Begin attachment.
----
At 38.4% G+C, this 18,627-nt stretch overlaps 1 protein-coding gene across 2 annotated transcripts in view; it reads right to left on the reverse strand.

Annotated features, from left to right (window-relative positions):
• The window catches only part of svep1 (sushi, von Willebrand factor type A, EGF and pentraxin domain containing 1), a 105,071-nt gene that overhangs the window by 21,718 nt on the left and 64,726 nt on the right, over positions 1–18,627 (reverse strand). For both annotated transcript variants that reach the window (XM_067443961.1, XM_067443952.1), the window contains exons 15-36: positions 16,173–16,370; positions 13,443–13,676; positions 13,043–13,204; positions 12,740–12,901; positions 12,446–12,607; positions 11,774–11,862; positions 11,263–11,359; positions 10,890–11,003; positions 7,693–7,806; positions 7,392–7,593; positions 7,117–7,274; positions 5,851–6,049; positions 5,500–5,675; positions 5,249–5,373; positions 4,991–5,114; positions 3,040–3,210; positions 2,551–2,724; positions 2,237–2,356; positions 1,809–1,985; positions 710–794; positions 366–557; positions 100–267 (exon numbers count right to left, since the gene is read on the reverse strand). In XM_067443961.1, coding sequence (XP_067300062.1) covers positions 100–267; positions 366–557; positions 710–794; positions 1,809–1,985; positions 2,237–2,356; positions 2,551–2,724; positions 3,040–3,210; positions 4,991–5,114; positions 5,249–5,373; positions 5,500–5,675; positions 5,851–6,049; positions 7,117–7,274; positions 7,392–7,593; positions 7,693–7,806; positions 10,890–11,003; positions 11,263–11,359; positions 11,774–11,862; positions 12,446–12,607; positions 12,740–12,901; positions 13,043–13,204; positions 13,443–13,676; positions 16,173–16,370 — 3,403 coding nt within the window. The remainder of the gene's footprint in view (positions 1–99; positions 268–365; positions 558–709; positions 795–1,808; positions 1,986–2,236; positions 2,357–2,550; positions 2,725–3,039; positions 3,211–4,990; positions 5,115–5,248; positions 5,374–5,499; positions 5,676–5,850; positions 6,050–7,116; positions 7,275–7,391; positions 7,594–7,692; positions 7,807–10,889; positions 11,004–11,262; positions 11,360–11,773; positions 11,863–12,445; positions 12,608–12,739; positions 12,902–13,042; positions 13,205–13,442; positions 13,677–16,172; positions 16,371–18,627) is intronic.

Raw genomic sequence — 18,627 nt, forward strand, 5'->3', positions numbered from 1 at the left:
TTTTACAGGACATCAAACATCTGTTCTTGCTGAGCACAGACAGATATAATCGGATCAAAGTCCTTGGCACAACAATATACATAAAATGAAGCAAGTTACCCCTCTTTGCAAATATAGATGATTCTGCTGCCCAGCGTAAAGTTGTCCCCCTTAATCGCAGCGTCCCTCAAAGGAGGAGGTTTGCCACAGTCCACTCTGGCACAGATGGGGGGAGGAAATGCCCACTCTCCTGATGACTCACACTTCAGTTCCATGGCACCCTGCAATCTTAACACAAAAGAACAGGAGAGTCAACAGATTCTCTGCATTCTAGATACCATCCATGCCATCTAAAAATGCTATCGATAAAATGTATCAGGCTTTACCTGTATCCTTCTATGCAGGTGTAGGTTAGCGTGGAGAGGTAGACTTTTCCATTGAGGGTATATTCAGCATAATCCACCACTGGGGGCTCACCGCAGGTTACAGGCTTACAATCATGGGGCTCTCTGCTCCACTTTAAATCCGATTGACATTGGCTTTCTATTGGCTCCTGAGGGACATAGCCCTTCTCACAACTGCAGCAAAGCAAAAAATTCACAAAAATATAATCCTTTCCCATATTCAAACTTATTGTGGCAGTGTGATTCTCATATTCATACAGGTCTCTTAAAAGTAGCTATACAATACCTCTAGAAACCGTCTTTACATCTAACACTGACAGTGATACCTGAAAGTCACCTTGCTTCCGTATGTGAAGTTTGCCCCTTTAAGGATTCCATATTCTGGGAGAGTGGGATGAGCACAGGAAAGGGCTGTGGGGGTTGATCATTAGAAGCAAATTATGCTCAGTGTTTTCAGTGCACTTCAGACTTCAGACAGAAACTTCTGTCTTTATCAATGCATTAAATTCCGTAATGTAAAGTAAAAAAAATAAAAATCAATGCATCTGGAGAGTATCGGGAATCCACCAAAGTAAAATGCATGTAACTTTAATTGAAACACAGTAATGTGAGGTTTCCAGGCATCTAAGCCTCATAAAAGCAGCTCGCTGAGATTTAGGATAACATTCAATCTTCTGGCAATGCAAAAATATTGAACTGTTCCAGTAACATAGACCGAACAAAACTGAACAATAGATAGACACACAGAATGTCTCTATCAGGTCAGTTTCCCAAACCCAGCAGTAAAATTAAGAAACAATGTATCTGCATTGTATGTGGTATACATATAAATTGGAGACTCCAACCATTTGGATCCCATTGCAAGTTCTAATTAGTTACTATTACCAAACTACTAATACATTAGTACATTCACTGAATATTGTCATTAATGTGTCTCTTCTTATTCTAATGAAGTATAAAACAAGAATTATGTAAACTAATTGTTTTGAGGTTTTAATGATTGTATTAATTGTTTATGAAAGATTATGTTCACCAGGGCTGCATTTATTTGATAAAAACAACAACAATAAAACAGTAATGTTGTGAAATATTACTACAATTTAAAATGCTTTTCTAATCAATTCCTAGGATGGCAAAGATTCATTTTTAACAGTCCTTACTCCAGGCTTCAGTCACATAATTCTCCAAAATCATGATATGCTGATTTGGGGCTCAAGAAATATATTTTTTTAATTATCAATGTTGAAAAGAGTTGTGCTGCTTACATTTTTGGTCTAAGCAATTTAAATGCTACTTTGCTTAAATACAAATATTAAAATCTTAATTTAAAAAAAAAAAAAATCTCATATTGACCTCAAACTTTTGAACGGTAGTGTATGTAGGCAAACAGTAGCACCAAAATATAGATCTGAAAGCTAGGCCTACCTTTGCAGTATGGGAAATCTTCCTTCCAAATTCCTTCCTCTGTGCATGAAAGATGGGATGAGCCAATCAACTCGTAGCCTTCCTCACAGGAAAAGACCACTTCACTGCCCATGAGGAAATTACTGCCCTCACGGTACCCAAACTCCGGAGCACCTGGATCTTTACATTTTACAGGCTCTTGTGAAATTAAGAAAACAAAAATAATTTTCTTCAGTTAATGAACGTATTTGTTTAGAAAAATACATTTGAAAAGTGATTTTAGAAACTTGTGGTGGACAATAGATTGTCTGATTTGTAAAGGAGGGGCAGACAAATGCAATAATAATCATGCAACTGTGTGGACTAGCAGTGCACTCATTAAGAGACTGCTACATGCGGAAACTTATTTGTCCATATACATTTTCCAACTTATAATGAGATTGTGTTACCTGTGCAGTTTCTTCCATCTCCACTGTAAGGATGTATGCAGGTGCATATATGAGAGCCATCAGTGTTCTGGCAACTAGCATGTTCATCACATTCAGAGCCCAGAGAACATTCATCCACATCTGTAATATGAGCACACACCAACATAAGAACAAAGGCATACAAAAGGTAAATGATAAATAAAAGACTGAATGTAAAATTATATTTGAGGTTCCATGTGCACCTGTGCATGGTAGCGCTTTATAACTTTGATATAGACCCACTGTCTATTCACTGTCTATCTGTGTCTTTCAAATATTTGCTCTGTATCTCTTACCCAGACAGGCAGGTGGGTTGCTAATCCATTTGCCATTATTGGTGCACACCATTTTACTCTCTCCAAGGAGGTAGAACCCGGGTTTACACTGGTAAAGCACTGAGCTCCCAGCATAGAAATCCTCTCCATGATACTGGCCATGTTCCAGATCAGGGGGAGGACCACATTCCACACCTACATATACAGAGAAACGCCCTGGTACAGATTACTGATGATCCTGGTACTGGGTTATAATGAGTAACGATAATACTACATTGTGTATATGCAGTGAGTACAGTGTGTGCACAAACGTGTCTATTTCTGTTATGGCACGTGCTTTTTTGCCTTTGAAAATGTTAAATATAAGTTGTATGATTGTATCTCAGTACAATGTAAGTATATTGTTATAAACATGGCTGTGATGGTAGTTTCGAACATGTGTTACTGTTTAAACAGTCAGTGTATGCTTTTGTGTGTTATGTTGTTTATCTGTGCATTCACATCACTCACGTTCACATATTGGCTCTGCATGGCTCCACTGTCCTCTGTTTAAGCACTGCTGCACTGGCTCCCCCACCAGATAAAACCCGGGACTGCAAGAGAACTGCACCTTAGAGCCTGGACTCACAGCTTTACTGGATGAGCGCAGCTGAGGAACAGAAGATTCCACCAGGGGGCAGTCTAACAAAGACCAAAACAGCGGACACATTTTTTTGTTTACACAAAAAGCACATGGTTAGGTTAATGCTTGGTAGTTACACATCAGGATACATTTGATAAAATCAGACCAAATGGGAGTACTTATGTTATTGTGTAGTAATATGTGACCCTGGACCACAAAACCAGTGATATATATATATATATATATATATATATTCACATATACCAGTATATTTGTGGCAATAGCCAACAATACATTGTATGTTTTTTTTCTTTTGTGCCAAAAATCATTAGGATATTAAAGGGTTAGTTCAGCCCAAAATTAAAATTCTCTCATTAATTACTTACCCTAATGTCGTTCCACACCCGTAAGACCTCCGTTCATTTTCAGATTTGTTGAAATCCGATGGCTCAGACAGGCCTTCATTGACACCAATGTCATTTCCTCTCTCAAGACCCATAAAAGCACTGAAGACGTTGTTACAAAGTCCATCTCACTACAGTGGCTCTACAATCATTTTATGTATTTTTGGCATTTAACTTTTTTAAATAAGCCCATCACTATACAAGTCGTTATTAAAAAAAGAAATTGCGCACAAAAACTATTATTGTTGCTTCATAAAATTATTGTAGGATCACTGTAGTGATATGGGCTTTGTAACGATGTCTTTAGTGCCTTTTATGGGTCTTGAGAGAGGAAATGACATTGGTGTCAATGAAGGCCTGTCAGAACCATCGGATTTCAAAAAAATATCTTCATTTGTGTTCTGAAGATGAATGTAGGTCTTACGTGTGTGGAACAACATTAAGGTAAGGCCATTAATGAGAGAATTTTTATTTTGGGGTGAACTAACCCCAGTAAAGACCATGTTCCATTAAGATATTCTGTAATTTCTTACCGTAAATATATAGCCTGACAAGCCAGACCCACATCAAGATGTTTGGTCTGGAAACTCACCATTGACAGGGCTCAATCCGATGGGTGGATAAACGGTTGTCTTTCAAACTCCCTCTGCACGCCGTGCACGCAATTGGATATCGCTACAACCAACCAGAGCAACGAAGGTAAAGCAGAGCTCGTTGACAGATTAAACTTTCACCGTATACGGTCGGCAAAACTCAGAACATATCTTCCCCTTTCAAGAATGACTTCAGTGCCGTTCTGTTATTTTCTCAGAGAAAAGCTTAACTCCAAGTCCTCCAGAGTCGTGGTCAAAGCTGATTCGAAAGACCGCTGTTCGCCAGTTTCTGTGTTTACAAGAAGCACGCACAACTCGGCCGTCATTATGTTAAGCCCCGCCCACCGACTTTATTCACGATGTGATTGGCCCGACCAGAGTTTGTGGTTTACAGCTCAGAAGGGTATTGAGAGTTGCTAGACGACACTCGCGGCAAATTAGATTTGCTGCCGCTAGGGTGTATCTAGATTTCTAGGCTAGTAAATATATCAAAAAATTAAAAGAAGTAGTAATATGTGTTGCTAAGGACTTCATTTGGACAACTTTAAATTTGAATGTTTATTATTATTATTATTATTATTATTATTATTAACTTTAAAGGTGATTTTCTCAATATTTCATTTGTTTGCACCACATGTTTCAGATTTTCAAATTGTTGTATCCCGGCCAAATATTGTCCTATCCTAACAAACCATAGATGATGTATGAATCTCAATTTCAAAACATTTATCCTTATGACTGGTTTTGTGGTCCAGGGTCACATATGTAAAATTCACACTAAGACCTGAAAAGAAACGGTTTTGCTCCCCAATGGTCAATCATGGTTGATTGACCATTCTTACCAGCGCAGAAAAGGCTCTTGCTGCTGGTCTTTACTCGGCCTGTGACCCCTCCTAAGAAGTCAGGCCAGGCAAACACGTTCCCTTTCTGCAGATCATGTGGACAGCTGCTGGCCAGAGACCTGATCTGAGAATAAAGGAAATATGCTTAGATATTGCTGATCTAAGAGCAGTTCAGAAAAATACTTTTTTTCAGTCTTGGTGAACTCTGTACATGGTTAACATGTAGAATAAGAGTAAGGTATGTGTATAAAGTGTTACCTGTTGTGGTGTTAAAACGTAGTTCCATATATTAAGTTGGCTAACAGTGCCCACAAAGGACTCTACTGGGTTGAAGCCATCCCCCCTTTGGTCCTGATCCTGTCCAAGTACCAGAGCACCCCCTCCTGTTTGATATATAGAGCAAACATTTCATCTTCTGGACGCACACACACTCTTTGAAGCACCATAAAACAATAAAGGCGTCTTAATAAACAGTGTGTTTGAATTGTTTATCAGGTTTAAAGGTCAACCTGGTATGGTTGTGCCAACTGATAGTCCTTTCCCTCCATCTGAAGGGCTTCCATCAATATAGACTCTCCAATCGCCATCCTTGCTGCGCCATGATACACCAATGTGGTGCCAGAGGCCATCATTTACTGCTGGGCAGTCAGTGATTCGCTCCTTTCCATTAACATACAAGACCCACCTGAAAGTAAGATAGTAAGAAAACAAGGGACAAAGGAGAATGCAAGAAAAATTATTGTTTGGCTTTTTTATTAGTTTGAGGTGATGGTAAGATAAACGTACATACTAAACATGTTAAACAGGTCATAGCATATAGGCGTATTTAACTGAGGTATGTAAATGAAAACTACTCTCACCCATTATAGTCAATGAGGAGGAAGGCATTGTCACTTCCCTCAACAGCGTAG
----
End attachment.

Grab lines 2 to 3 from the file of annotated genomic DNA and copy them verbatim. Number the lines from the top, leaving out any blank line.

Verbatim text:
Annotated features, from left to right (window-relative positions):
• The window catches only part of svep1 (sushi, von Willebrand factor type A, EGF and pentraxin domain containing 1), a 105,071-nt gene that overhangs the window by 21,718 nt on the left and 64,726 nt on the right, over positions 1–18,627 (reverse strand). For both annotated transcript variants that reach the window (XM_067443961.1, XM_067443952.1), the window contains exons 15-36: positions 16,173–16,370; positions 13,443–13,676; positions 13,043–13,204; positions 12,740–12,901; positions 12,446–12,607; positions 11,774–11,862; positions 11,263–11,359; positions 10,890–11,003; positions 7,693–7,806; positions 7,392–7,593; positions 7,117–7,274; positions 5,851–6,049; positions 5,500–5,675; positions 5,249–5,373; positions 4,991–5,114; positions 3,040–3,210; positions 2,551–2,724; positions 2,237–2,356; positions 1,809–1,985; positions 710–794; positions 366–557; positions 100–267 (exon numbers count right to left, since the gene is read on the reverse strand). In XM_067443961.1, coding sequence (XP_067300062.1) covers positions 100–267; positions 366–557; positions 710–794; positions 1,809–1,985; positions 2,237–2,356; positions 2,551–2,724; positions 3,040–3,210; positions 4,991–5,114; positions 5,249–5,373; positions 5,500–5,675; positions 5,851–6,049; positions 7,117–7,274; positions 7,392–7,593; positions 7,693–7,806; positions 10,890–11,003; positions 11,263–11,359; positions 11,774–11,862; positions 12,446–12,607; positions 12,740–12,901; positions 13,043–13,204; positions 13,443–13,676; positions 16,173–16,370 — 3,403 coding nt within the window. The remainder of the gene's footprint in view (positions 1–99; positions 268–365; positions 558–709; positions 795–1,808; positions 1,986–2,236; positions 2,357–2,550; positions 2,725–3,039; positions 3,211–4,990; positions 5,115–5,248; positions 5,374–5,499; positions 5,676–5,850; positions 6,050–7,116; positions 7,275–7,391; positions 7,594–7,692; positions 7,807–10,889; positions 11,004–11,262; positions 11,360–11,773; positions 11,863–12,445; positions 12,608–12,739; positions 12,902–13,042; positions 13,205–13,442; positions 13,677–16,172; positions 16,371–18,627) is intronic.